On the Use of Grouped Covariate Regression in Oversaturated Models
As data collection techniques improve, oftentimes the number of covariates exceeds the number of observations. When this happens, regression models become oversaturated and, thus, inestimable. Many classical and Bayesian techniques have been designed to combat this difficulty, with various means of combating the oversaturation. However, these techniques can be tricky to implement well, difficult to interpret, and unstable.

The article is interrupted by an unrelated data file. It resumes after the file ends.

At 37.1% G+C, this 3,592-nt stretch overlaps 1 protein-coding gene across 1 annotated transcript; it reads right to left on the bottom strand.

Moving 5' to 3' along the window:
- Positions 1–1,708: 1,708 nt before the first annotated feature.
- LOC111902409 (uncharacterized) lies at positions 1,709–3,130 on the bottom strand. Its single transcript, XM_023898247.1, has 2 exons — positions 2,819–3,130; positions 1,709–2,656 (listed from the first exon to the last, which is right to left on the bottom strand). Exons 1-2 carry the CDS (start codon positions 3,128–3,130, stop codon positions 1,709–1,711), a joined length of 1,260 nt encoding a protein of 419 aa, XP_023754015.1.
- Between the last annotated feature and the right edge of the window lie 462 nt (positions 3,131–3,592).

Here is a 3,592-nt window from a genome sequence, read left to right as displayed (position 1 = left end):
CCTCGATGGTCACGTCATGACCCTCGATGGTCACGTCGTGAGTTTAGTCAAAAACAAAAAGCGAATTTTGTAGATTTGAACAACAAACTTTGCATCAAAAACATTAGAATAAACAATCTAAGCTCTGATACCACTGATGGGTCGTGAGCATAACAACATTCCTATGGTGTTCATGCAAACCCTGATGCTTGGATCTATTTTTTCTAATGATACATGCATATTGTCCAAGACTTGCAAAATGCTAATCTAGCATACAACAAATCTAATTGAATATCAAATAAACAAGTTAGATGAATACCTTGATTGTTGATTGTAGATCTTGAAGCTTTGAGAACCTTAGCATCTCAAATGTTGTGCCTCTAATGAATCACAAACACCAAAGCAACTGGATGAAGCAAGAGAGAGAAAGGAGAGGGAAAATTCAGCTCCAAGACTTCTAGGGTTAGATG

What is proposed is a technique that takes advantage of the natural clustering of variables that can often be found in biological and ecological datasets known as the omics datasests. Generally speaking, omics datasets attempt to classify host species structure or function by characterizing a group of biological molecules, such as genes (Genomics), the proteins (Proteomics), and metabolites (Metabolomics). By clustering the covariates and regressing on a single value for each cluster, the model becomes both estimable and stable. In addition, the technique can account for the variability within each cluster, allow for the inclusion of expert judgment, and provide a probability of inclusion for each cluster.